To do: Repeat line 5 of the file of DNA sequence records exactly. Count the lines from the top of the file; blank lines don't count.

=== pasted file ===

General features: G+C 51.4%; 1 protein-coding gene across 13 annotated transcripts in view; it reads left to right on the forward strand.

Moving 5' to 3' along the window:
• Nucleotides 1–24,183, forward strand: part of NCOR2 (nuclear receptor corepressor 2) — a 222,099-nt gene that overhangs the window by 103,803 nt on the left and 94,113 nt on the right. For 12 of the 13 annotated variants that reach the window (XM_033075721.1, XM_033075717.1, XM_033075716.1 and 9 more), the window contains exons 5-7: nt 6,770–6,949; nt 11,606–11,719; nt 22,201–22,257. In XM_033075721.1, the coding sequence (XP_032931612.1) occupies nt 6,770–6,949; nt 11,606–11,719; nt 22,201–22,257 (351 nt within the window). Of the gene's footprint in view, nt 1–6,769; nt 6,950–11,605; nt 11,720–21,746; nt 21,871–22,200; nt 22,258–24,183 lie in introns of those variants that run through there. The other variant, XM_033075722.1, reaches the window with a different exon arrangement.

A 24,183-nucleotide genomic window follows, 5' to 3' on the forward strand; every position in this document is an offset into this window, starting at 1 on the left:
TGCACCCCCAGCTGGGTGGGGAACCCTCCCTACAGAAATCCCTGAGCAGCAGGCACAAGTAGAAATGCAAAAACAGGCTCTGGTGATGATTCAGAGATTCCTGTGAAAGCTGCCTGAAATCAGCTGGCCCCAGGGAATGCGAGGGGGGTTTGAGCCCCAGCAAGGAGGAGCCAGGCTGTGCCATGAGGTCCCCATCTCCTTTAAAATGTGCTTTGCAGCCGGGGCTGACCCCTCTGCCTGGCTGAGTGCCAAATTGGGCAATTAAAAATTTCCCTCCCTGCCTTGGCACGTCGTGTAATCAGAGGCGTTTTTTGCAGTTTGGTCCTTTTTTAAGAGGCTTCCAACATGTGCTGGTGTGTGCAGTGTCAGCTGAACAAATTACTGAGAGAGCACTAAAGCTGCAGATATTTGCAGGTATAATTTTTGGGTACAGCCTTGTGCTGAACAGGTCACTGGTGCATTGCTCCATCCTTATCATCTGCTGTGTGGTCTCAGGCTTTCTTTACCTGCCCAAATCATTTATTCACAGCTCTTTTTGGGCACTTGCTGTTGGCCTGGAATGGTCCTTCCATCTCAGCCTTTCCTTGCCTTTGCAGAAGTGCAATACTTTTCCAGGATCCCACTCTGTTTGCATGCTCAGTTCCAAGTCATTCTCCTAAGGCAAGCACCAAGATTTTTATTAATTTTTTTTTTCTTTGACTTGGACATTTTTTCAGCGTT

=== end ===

TGCACCCCCAGCTGGGTGGGGAACCCTCCCTACAGAAATCCCTGAGCAGCAGGCACAAGTAGAAATGCAAAAACAGGCTCTGGTGATGATTCAGAGATTCCTGTGAAAGCTGCCTGAAATCAGCTGGCCCCAGGGAATGCGAGGGGGGTTTGAGCCCCAGCAAGGAGGAGCCAGGCTGTGCCATGAGGTCCCCATCTCCTTTAAAATGTGCTTTGCAGCCGGGGCTGACCCCTCTGCCTGGCTGAGTGCCAAATTGGGCAATTAAAAATTTCCCTCCCTGCCTTGGCACGTCGTGTAATCAGAGGCGTTTTTTGCAGTTTGGTCCTTTTTTAAGAGGCTTCCAACATGTGCTGGTGTGTGCAGTGTCAGCTGAACAAATTACTGAGAGAGCACTAAAGCTGCAGATATTTGCAGGTATAATTTTTGGGTACAGCCTTGTGCTGAACAGGTCACTGGTGCATTGCTCCATCCTTATCATCTGCTGTGTGGTCTCAGGCTTTCTTTACCTGCCCAAATCATTTATTCACAGCTCTTTTTGGGCACTTGCTGTTGGCCTGGAATGGTCCTTCCATCTCAGCCTTTCCTTGCCTTTGCAGAAGTGCAATACTTTTCCAGGATCCCACTCTGTTTGCATGCTCAGTTCCAAGTCATTCTCCTAAGGCAAGCACCAAGATTTTTATTAATTTTTTTTTTCTTTGACTTGGACATTTTTTCAGCGTT